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Topics: quality control, image processing, HDR, mig welding, reduced costs, weld camera system, consistent, MIG process

Customer Testimonial: Xiris Tube & Pipe Inspection Systems Transform Quality Control

Posted by Emily Blackborow on Thursday, January 24, 2019 @ 11:02 AM

Who doesn’t love an inspiring transformation story? Weld inspection systems truly are capable of transforming your quality assurance processes and one of our Spanish customers has quite the story to prove it.

Tubos de Legutiano Automoción (TLA) is a manufacturer of high-quality tubular products for the automotive market. By producing thin-walled exhaust pipes, TLA helps their customers reduce the weight of their parts, while maintaining high quality standards that are able to withstand the strict demands of the automotive industry.

TLA

TLA recently said that their most important customer, a large automotive parts supplier based in France, was both surprised and delighted to notice a sudden, significant improvement in TLA’s quality, so much so that they wanted to pay them a visit.

Once visiting TLA, the French automotive parts supplier realized that the improvement in quality was due to the introduction and implementation of the Xiris WI2000 Weld Inspection system used on their two tube lines.  By detecting defects that were previously not detectable using any other NDT test process, TLA was able to address the imperfections that were plaguing their production for years.

The management of TLA commended Xiris’ systems saying:

“Without precision tools that allow us to move forward and work under this precept, it would be difficult to be able to develop products according to the new demands. That is why the Xiris WI2000 has been the key for increasing the quality of our company, reducing set-up times, monitoring the quality of the product in real time and allowing to interact with accurate information in the production process.”

The result was that, once implemented, the WI2000 systems were able to catch defects and help perform better process monitoring to keep their tube product in control.  Consequently, fewer defects made their way to the end of the production line and shipped to their customer in France.

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Topics: quality control, tube, defects, WI-2000p, reduced costs, automotive, tubedefects, tube mill

Using Weld Cameras to Enable a Continuous Coil Joining Process

Posted by Cameron Serles on Thursday, January 10, 2019 @ 01:00 PM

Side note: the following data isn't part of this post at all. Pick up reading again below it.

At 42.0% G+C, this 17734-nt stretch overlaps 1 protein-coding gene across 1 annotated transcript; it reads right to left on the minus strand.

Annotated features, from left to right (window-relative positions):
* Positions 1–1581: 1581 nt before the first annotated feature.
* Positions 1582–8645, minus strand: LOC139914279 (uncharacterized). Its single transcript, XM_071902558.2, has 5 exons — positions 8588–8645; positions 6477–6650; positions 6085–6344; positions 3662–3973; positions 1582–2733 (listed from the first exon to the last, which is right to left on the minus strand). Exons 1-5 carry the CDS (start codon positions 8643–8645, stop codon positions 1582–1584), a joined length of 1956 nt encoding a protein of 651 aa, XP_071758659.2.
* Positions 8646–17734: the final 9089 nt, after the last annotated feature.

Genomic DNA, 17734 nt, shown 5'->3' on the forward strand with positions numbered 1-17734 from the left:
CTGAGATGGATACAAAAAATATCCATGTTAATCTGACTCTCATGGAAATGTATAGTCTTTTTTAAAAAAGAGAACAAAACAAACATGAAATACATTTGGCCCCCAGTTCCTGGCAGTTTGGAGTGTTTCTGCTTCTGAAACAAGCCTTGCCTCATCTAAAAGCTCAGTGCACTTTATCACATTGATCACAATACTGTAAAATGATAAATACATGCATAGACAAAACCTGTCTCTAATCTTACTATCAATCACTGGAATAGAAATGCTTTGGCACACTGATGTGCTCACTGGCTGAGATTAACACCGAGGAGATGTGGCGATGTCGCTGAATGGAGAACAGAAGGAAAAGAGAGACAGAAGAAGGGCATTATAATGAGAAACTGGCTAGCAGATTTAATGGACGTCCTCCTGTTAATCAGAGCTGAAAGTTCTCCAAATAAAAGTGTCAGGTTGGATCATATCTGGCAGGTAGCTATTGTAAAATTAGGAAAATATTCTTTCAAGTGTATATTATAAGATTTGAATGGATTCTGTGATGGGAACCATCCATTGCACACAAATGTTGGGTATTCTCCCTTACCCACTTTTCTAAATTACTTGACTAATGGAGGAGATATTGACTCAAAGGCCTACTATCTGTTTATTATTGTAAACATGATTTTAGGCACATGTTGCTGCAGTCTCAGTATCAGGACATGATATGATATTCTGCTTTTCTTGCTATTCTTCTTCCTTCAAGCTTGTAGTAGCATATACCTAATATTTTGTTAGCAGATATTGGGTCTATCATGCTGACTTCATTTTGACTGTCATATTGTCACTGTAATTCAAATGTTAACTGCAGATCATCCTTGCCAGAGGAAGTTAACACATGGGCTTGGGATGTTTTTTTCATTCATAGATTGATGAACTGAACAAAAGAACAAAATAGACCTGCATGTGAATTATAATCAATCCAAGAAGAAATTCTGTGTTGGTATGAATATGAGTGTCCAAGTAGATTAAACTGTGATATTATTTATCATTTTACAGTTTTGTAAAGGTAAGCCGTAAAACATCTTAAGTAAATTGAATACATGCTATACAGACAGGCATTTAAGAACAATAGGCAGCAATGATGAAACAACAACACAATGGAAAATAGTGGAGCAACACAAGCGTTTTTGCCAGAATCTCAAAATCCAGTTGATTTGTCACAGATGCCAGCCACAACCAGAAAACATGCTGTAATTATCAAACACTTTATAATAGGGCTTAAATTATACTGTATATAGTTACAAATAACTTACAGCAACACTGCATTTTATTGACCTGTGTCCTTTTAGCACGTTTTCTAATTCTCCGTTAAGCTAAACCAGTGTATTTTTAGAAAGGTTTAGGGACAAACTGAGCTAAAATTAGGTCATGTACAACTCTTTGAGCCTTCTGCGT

Xiris’ High Dynamic Range (HDR) welding cameras can be used in a multitude of ways, some of which our customers have discovered on their own.

For example, a manufacturer of thick-walled steel pipe recently figured out how to use our cameras in a way that has greatly improved the efficiency of their coil joining process.

Operators only have about 10 minutes to end-sheer, mate, and weld coils during the semi-automatic front-end part of the process. The cost of coil joint failure is high, so the manufacturer would stop the tube mill to check on the integrity of the coil joint before continuing.

Even though the stoppage prevented more-costly failures, it had its own cost. What our customer needed was a way to adequately monitor the end joining in the infeed buffer of the pipe mill without having to stop the process to assure correct coil matching.

They knew the capabilities of our cameras to enable real-time remote monitoring of weld processes with greater visibility than ever before possible. So they developed a plan to use Xiris XVC-110e50 cameras to monitor the coil joining during the front end of the process. This monitoring eliminates the need for routine stoppages.

This solution also keeps operators safer. Coil joining is performed using a MIG welding torch mounted onto a linear track with dual-axis torch position. Previously, operators had to be close enough to the torch to see what was happening with the weld. With the Xiris HDR cameras, they have a clear view of the coil joining process from a safe remote location.

With their creative use of our HDR camera technology, this manufacturer was able to significantly reduce the time and cost of coil joining, while increasing consistency.

For a video of the coil joining process taken by the XVC-1100e50 camera, please view the video below

Coil Joining Video 

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Topics: quality control, tube, reduced costs, weld camera system, coil joining, tube mill

How to Detect Scarf Tool Wear on a Tube Mill